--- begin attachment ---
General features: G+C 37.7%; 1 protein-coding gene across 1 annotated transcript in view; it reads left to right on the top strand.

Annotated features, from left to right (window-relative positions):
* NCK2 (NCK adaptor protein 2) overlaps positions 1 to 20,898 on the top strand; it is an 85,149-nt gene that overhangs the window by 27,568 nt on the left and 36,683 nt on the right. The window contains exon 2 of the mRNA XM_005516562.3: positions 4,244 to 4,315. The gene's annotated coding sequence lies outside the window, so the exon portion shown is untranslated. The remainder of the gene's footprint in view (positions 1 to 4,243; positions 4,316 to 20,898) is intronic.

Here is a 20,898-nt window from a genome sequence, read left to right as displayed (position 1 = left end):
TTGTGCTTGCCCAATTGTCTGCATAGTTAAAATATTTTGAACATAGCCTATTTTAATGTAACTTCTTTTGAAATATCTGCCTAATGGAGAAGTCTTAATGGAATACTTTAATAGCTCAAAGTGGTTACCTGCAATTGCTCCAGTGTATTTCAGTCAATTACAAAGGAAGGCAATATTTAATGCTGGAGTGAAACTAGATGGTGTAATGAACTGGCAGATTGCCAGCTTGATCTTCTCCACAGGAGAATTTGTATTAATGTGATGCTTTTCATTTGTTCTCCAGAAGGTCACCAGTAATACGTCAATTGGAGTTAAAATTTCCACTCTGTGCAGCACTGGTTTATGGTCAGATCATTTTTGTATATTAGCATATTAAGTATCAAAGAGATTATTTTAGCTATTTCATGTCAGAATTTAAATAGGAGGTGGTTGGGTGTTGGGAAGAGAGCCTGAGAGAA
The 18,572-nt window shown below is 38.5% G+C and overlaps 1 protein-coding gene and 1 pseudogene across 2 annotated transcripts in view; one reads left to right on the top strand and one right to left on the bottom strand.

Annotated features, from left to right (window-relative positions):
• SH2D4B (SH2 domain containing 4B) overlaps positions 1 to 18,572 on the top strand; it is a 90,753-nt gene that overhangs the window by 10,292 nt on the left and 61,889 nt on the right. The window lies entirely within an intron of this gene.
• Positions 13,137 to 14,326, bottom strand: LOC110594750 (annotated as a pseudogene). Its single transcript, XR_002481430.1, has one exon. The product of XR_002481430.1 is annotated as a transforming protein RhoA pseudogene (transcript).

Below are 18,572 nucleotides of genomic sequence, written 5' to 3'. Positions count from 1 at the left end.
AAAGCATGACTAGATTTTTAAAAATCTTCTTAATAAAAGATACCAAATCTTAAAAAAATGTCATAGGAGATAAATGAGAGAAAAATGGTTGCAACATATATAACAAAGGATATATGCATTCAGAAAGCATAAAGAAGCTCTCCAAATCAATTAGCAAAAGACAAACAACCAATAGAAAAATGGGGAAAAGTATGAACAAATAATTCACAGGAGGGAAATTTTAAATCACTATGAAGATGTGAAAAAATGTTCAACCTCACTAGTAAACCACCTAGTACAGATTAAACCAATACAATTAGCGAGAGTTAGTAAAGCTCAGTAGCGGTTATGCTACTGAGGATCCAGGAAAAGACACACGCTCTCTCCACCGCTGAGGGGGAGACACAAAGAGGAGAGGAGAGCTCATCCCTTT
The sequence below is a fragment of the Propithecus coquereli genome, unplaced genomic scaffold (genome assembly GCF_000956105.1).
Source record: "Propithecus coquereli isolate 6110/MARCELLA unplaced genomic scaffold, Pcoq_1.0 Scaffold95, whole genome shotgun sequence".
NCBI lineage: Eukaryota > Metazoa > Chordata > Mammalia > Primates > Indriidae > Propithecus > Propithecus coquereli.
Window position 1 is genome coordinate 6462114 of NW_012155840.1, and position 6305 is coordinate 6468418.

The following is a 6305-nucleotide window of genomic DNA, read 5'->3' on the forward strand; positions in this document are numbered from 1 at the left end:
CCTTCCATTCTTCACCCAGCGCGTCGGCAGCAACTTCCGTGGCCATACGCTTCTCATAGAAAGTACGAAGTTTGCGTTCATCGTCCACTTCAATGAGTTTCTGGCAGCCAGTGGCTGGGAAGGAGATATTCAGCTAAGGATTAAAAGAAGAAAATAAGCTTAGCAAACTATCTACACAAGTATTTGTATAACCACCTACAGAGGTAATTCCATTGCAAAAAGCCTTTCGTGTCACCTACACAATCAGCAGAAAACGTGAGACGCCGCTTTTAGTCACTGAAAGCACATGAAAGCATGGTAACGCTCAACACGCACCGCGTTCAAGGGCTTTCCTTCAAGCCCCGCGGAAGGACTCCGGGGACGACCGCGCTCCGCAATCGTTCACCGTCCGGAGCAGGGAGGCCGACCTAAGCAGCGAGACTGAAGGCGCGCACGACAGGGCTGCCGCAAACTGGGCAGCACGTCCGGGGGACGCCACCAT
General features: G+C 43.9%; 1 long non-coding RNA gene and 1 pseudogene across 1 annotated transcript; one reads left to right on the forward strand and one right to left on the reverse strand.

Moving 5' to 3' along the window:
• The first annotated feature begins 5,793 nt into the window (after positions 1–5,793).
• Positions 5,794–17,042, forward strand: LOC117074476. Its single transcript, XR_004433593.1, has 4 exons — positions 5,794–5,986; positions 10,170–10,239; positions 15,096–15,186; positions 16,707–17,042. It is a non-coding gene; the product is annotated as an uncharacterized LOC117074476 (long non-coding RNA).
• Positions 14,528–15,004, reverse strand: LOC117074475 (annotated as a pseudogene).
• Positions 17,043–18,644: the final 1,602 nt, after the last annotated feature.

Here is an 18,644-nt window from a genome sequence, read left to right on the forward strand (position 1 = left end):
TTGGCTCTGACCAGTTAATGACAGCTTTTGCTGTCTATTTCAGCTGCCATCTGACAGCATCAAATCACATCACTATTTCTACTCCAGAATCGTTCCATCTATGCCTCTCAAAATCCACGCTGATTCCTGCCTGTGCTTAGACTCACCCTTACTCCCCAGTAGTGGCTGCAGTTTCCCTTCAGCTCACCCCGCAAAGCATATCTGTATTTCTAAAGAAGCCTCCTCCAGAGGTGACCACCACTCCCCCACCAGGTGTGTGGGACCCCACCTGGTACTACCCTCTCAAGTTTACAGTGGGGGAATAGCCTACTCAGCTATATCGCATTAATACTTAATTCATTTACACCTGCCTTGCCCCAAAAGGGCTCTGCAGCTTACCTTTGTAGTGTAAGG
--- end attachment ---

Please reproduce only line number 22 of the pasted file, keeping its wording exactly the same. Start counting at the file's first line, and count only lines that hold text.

• Positions 14,528–15,004, reverse strand: LOC117074475 (annotated as a pseudogene).